Is remote work making you lonely?
The solution isn’t an office job, though
Welcome to Borderless. Every week, we handpick the best links on digital nomads, remote work and global mobility to help you navigate the quirks of living and working on the internet.
Remote employers are winning the war for talent, hiring twice as many people as full-time office-based companies. The results are far from surprising. Survey after survey finds what we all know to be true: that workers value flexibility just as highly as compensation.
Alicia Adamczyk for Fortune
Remote work can be lonely, but ditching it for an office job isn't necessarily the answer. Loneliness is unique to each person, so figure out what you need to address it in your own work environment. It might be as simple as meeting up with a regular IRL lunch buddy.
Octavia Goredema for Harvard Business Review
Goa, known for its golden beaches and chill vibes, is fast becoming a tech hub thanks to an influx of nomads. Startups have created 31% more jobs in the last two years, but local Goans worry about being priced out of paradise. The global gentrification problem continues.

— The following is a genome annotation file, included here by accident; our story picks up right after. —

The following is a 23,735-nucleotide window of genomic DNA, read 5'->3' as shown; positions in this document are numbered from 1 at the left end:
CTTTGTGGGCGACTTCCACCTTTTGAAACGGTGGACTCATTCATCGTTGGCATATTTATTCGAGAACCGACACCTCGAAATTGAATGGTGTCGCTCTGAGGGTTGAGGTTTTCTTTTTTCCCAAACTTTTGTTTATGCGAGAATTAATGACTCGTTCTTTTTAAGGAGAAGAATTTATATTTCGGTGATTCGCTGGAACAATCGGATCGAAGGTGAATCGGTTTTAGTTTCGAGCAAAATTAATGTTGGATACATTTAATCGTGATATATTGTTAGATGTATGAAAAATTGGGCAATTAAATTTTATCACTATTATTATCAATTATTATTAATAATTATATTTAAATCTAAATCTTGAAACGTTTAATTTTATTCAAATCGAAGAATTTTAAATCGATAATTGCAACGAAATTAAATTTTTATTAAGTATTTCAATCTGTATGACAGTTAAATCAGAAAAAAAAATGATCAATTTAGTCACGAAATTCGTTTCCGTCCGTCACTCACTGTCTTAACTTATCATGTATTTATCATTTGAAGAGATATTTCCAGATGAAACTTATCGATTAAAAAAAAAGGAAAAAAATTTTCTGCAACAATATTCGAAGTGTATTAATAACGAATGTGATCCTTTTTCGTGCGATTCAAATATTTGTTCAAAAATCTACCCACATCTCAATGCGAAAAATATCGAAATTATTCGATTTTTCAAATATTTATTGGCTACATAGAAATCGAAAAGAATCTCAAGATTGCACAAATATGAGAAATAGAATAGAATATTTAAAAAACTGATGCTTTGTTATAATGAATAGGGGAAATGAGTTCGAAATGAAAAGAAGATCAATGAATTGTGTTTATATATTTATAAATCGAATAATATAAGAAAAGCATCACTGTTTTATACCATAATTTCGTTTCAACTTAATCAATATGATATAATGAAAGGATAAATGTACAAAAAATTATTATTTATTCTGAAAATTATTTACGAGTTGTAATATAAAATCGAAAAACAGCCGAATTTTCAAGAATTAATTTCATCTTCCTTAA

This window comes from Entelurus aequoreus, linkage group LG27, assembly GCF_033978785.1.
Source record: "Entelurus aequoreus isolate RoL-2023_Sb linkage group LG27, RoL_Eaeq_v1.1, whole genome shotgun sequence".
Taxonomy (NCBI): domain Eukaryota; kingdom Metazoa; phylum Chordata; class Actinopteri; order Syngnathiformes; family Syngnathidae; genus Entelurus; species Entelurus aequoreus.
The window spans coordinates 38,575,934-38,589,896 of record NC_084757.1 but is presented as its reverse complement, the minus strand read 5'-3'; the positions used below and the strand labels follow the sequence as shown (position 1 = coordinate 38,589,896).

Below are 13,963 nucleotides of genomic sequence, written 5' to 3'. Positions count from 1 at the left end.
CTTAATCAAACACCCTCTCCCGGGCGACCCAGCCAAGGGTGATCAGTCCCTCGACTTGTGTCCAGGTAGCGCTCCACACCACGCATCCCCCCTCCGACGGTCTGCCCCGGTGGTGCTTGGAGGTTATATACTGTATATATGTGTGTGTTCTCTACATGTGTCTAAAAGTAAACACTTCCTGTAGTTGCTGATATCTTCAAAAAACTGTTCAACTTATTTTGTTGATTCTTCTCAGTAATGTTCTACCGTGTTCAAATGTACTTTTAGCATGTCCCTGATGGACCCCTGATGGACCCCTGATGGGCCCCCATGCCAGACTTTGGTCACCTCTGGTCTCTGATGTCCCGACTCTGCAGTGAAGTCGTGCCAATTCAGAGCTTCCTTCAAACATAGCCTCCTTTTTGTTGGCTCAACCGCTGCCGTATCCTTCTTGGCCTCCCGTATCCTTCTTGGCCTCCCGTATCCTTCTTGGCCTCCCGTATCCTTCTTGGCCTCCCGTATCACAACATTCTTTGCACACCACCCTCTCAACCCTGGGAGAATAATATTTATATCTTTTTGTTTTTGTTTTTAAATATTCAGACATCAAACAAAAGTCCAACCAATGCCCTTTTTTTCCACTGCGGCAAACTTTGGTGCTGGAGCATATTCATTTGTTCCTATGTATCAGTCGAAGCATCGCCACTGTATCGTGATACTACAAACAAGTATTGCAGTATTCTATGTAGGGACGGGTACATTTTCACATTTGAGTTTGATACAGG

Sanghamitra Kar P for Rest of World
Portugal potentially just became less friendly to digital nomads, as the country plans to end its foreign tax breaks. Citing an inflated housing market, Portugal’s prime minister António Costa announced the scheme, known as Non-Habitual Resident, will close in 2024. He said it was a “fiscal injustice that is no longer justified”.
Catarina Demony for Reuters
Remote work patterns vary by country, with the US and UK leading the way. Asia has the lowest levels, with South Korea, Japan, and Taiwan working remotely less than three days a month. How and where you work depends on factors like city density, home size, and cultural norms.
The New York Times
Tech workers face a new ethical question: What if your work deepens inequality? The Collective Action School teaches critical thinking about technology's impact on the world. At a time when scandals and layoffs highlight Big Tech's failings, the school feels more relevant than ever.
Patrick Sisson for MIT Technology Review
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